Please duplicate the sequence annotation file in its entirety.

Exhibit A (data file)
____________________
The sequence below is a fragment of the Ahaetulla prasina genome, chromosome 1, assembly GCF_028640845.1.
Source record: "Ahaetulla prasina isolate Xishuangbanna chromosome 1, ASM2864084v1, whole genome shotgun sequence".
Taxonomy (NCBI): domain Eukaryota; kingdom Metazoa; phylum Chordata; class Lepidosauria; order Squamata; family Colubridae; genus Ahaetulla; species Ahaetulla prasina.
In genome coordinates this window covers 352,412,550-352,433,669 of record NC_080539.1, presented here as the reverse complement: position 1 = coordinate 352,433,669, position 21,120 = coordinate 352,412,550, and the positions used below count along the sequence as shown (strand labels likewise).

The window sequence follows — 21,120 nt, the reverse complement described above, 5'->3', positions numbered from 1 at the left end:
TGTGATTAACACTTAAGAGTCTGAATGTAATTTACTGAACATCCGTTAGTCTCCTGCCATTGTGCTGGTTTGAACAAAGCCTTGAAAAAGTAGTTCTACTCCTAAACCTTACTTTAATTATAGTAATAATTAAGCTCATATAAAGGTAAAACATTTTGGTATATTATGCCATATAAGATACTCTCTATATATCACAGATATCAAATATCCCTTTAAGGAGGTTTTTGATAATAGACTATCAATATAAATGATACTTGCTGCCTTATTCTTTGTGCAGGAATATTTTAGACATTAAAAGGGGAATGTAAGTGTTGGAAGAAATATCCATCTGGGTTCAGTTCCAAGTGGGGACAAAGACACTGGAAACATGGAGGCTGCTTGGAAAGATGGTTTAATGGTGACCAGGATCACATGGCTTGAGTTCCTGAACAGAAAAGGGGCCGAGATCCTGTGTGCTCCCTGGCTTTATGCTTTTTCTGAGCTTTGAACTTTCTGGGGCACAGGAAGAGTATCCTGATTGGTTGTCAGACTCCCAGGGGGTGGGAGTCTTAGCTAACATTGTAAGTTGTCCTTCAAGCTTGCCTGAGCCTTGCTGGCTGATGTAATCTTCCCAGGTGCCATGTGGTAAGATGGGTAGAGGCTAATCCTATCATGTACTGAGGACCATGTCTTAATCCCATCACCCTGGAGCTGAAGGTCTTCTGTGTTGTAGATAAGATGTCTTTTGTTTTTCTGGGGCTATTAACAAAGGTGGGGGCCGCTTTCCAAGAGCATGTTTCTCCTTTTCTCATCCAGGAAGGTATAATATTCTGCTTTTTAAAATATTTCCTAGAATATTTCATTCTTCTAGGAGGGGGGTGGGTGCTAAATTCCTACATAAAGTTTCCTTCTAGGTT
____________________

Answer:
The sequence below is a fragment of the Ahaetulla prasina genome, chromosome 1, assembly GCF_028640845.1.
Source record: "Ahaetulla prasina isolate Xishuangbanna chromosome 1, ASM2864084v1, whole genome shotgun sequence".
Taxonomy (NCBI): domain Eukaryota; kingdom Metazoa; phylum Chordata; class Lepidosauria; order Squamata; family Colubridae; genus Ahaetulla; species Ahaetulla prasina.
In genome coordinates this window covers 352,412,550-352,433,669 of record NC_080539.1, presented here as the reverse complement: position 1 = coordinate 352,433,669, position 21,120 = coordinate 352,412,550, and the positions used below count along the sequence as shown (strand labels likewise).

The window sequence follows — 21,120 nt, the reverse complement described above, 5'->3', positions numbered from 1 at the left end:
TGTGATTAACACTTAAGAGTCTGAATGTAATTTACTGAACATCCGTTAGTCTCCTGCCATTGTGCTGGTTTGAACAAAGCCTTGAAAAAGTAGTTCTACTCCTAAACCTTACTTTAATTATAGTAATAATTAAGCTCATATAAAGGTAAAACATTTTGGTATATTATGCCATATAAGATACTCTCTATATATCACAGATATCAAATATCCCTTTAAGGAGGTTTTTGATAATAGACTATCAATATAAATGATACTTGCTGCCTTATTCTTTGTGCAGGAATATTTTAGACATTAAAAGGGGAATGTAAGTGTTGGAAGAAATATCCATCTGGGTTCAGTTCCAAGTGGGGACAAAGACACTGGAAACATGGAGGCTGCTTGGAAAGATGGTTTAATGGTGACCAGGATCACATGGCTTGAGTTCCTGAACAGAAAAGGGGCCGAGATCCTGTGTGCTCCCTGGCTTTATGCTTTTTCTGAGCTTTGAACTTTCTGGGGCACAGGAAGAGTATCCTGATTGGTTGTCAGACTCCCAGGGGGTGGGAGTCTTAGCTAACATTGTAAGTTGTCCTTCAAGCTTGCCTGAGCCTTGCTGGCTGATGTAATCTTCCCAGGTGCCATGTGGTAAGATGGGTAGAGGCTAATCCTATCATGTACTGAGGACCATGTCTTAATCCCATCACCCTGGAGCTGAAGGTCTTCTGTGTTGTAGATAAGATGTCTTTTGTTTTTCTGGGGCTATTAACAAAGGTGGGGGCCGCTTTCCAAGAGCATGTTTCTCCTTTTCTCATCCAGGAAGGTATAATATTCTGCTTTTTAAAATATTTCCTAGAATATTTCATTCTTCTAGGAGGGGGGTGGGTGCTAAATTCCTACATAAAGTTTCCTTCTAGGTT